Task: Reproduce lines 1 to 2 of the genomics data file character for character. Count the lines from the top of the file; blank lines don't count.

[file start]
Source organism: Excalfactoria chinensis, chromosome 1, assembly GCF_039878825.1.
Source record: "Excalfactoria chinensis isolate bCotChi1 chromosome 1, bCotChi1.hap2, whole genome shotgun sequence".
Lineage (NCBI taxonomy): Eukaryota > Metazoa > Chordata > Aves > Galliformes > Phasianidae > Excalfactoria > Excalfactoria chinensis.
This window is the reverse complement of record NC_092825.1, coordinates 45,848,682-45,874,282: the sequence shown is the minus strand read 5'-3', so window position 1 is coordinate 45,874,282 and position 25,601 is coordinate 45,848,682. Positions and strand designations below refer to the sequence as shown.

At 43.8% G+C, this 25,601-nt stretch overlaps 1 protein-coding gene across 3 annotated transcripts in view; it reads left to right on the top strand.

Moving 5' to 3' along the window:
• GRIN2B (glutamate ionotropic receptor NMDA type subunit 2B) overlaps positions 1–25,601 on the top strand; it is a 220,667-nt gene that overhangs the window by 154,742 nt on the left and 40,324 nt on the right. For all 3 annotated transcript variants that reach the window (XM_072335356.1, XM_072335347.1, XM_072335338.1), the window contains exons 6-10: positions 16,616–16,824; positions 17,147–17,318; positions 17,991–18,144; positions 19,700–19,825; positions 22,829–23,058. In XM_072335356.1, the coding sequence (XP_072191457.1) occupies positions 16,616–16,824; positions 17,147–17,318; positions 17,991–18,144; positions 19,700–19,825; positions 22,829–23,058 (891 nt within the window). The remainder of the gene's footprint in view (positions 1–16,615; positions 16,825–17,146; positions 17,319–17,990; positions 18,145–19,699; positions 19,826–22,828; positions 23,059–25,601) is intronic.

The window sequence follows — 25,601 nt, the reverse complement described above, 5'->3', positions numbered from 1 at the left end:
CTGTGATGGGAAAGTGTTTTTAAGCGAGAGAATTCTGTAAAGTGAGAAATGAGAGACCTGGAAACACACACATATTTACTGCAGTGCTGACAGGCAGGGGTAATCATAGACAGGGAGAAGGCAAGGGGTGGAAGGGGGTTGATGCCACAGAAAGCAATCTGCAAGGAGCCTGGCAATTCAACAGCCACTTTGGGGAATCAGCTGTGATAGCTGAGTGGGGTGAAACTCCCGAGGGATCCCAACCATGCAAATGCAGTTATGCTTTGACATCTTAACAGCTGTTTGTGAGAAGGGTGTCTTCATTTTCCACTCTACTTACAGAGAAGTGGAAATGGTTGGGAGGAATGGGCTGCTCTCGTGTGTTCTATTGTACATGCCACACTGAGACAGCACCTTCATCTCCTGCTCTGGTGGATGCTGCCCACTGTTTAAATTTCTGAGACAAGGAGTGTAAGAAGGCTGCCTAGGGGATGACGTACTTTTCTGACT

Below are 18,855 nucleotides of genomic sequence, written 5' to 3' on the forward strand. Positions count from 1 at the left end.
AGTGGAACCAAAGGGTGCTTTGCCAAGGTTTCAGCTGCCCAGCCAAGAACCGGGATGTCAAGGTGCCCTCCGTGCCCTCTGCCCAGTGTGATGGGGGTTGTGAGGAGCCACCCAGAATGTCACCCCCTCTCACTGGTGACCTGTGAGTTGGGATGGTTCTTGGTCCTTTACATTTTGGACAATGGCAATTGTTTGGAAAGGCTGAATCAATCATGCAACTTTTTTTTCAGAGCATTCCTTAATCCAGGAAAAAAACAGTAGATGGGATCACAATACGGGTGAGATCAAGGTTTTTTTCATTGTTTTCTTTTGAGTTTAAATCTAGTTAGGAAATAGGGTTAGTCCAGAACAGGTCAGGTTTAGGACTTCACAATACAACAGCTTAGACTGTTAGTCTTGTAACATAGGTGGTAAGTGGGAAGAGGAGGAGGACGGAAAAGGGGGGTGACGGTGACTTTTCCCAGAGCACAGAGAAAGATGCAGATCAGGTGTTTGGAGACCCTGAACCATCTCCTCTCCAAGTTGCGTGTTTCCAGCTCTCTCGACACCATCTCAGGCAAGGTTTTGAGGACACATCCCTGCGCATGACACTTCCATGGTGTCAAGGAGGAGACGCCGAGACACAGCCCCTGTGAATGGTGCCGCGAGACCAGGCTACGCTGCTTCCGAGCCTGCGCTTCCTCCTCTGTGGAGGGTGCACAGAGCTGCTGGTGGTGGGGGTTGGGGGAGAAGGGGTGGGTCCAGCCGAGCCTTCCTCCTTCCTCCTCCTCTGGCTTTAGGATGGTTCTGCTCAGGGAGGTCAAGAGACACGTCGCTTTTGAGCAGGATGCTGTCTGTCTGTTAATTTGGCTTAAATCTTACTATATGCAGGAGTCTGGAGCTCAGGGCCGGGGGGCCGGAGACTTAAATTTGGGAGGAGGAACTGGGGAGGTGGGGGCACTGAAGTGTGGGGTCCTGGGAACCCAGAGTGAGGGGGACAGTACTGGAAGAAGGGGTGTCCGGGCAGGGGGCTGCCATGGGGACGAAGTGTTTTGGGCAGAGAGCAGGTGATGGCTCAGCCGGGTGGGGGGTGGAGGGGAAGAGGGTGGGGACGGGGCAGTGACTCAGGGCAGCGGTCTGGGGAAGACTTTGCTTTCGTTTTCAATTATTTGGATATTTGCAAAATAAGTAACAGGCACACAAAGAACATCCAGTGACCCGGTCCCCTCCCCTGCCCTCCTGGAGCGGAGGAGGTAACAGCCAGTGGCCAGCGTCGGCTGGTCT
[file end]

Source organism: Excalfactoria chinensis, chromosome 1, assembly GCF_039878825.1.
Source record: "Excalfactoria chinensis isolate bCotChi1 chromosome 1, bCotChi1.hap2, whole genome shotgun sequence".